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If you are concerned about the other party’s ability to make parenting decisions that are in the best interest of your child/children, it is important for you to understand the parental decision-making section of the new statute, effective January 1, 2016. This section is an extensive revision of the former custody provisions. In addition to clarifying the confusion that stemmed from the term custody, the new statute provides greater flexibility with respect to allocating decision-making among the parties, fosters cooperation between the parties, and elaborates upon the factors used to determine the best interest of the child as it relates to how decision-making is most appropriately allocated.

Under the new statute, the court shall allocate decision-making responsibilities according to the following four categories. The four primary categories of significant issues are as follows:

(1) Education, including the choice of schools (elementary, junior high school, and high school) and tutors.

(2) Health, including all decisions relating to the medical, dental and psychological needs of the child and to the treatments arising or resulting from those needs.

(3) Religion

– If the parents have an express or implied agreement with respect to decisions regarding religion, the agreement shall govern.

– In the absence of an express or implied agreement between the parents, the court shall consider evidence of the parents’ past conduct as to the child’s religious upbringing.

– The court shall not allocate any aspect of the child’s religious upbringing if it determines that there is no agreement for such religious upbringing or there is insufficient evidence to demonstrate a course of conduct regarding the child’s religious upbringing. (This section could be interpreted a number of different ways. For example, does this mean that there is no allocation of this decision making category to any parent and the parents may do as they chose during their time? Or is there another alternative?)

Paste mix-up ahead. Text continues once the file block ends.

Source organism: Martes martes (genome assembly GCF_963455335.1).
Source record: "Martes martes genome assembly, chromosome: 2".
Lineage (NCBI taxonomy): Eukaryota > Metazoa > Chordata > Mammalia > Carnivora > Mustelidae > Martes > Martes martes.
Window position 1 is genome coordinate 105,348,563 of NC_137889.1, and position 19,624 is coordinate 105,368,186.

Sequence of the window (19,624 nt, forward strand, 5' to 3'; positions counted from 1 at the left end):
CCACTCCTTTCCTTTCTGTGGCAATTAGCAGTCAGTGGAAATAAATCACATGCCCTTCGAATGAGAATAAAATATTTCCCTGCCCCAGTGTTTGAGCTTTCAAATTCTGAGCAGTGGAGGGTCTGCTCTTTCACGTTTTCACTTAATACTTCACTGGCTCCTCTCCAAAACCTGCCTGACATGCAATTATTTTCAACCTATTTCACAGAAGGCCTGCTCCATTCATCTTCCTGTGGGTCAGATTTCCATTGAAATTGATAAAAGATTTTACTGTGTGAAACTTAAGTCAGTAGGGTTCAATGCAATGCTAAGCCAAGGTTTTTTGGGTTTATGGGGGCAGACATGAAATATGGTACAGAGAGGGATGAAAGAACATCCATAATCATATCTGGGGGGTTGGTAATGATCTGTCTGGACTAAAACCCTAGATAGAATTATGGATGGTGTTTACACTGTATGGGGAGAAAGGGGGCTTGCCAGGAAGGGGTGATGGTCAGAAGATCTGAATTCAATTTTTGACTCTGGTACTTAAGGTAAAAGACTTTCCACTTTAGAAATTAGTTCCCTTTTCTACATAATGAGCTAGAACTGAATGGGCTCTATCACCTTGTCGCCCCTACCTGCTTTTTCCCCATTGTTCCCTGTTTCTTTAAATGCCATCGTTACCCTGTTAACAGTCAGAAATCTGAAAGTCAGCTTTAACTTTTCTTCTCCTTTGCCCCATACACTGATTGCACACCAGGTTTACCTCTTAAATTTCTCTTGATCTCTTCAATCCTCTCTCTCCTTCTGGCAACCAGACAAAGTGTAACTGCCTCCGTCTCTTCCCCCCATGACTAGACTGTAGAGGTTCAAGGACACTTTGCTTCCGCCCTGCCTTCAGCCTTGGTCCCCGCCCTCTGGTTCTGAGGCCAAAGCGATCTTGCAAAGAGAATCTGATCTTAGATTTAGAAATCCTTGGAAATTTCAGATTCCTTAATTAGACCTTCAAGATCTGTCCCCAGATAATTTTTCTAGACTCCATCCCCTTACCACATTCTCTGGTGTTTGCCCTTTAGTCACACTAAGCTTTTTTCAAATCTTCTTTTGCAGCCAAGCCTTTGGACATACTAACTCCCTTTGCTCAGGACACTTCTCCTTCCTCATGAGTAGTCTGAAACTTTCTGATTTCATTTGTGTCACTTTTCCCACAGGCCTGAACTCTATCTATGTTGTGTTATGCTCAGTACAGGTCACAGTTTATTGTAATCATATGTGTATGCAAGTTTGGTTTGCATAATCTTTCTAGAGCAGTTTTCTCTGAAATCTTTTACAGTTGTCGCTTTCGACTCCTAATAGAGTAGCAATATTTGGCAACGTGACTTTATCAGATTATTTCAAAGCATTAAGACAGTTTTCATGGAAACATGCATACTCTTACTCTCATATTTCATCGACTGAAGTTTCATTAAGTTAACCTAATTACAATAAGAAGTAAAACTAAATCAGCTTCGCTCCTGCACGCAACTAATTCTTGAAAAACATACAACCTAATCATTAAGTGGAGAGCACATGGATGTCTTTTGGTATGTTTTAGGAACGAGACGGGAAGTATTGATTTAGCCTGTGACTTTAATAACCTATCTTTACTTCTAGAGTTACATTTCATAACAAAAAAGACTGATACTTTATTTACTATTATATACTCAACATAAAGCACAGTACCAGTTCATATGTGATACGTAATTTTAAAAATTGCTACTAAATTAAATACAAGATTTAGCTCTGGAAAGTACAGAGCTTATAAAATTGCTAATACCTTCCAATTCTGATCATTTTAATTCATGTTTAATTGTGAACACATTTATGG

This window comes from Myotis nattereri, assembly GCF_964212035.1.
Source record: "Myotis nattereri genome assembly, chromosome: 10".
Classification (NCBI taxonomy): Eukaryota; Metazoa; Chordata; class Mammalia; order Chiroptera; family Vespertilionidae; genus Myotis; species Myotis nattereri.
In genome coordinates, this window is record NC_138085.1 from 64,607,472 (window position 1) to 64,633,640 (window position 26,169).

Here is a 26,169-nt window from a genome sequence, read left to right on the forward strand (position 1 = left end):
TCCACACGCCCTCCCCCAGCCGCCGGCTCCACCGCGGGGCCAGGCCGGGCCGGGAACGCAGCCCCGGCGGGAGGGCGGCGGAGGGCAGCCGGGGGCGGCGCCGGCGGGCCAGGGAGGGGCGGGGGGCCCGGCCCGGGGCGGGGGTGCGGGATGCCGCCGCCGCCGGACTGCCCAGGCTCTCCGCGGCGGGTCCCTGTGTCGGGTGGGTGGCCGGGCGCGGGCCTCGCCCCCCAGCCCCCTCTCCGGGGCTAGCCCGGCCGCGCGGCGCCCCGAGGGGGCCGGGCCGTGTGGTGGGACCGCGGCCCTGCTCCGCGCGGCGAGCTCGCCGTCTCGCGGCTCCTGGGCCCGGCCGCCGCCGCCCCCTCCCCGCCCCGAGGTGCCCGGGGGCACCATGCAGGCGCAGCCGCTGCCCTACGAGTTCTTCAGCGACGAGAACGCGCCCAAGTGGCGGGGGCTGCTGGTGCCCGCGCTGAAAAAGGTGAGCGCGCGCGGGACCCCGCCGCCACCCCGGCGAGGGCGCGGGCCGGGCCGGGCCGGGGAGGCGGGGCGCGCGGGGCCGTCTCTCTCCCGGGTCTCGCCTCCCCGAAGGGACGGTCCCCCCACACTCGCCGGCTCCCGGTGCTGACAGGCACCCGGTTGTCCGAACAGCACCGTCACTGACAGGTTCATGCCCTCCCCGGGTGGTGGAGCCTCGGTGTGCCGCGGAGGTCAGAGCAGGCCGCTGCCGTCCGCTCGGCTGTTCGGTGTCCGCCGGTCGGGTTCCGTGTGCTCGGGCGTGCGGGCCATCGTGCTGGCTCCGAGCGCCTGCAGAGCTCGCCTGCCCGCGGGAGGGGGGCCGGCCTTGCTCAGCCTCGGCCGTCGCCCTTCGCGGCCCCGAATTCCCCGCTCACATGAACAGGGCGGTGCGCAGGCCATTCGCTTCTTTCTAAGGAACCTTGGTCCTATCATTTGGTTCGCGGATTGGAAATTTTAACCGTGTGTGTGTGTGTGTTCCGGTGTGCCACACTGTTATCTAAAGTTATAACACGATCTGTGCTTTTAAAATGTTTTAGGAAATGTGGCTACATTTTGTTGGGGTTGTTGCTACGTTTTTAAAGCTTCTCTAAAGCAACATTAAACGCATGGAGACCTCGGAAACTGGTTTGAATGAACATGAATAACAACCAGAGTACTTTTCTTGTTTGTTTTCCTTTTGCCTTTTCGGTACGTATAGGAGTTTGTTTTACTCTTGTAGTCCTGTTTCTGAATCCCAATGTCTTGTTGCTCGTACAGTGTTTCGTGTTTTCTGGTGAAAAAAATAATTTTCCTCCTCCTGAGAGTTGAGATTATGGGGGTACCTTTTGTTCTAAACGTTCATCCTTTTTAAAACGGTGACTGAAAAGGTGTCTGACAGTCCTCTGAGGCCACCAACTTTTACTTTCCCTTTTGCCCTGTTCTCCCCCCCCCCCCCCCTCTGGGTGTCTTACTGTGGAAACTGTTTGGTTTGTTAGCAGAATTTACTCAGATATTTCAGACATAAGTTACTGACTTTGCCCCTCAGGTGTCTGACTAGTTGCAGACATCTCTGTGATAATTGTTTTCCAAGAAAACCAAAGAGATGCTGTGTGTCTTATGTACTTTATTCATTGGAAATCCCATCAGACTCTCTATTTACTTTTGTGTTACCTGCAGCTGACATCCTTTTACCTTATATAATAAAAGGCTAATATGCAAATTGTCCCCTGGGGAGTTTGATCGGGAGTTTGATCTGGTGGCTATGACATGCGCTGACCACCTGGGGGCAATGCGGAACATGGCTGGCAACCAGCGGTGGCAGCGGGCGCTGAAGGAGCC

(4) Extracurricular activities.

One of the key differences between the former statutory provisions and the new statute is that the new statute seems to recognize the need for more flexibility. In allocating significant decision-making responsibilities, the court shall not consider conduct of a parent that does not affect that parent’s relationship to the child. However, nothing in the new statute requires that each parent be allocated decision-making responsibilities (meaning the court is not required to allocate any such decision-making responsibilities to a parent if it is not in the best interests of the child). The court determines the allocation of parental responsibilities unless the parents have otherwise agreed in writing on an allocation of significant decision-making responsibilities or this issue has been reserved for determination at a later date.

Problems may arise when certain significant decision-making responsibilities overlap. Consider the following examples:

The parent allocated educational decision sends the child to a religion-specific school, but the parent allocated religious decisions is of a different religion and does not want the child influenced by this religion-specific education.
The parent allocated religious decisions wishes for the child to follow their religion, which does not partake in modern medicine practices, but rather participates in alternative/traditional medicine. This would cause problems if the other parent was allocated health decisions and wants the child to receive modern medicinal treatment as soon as possible when a health concern arises.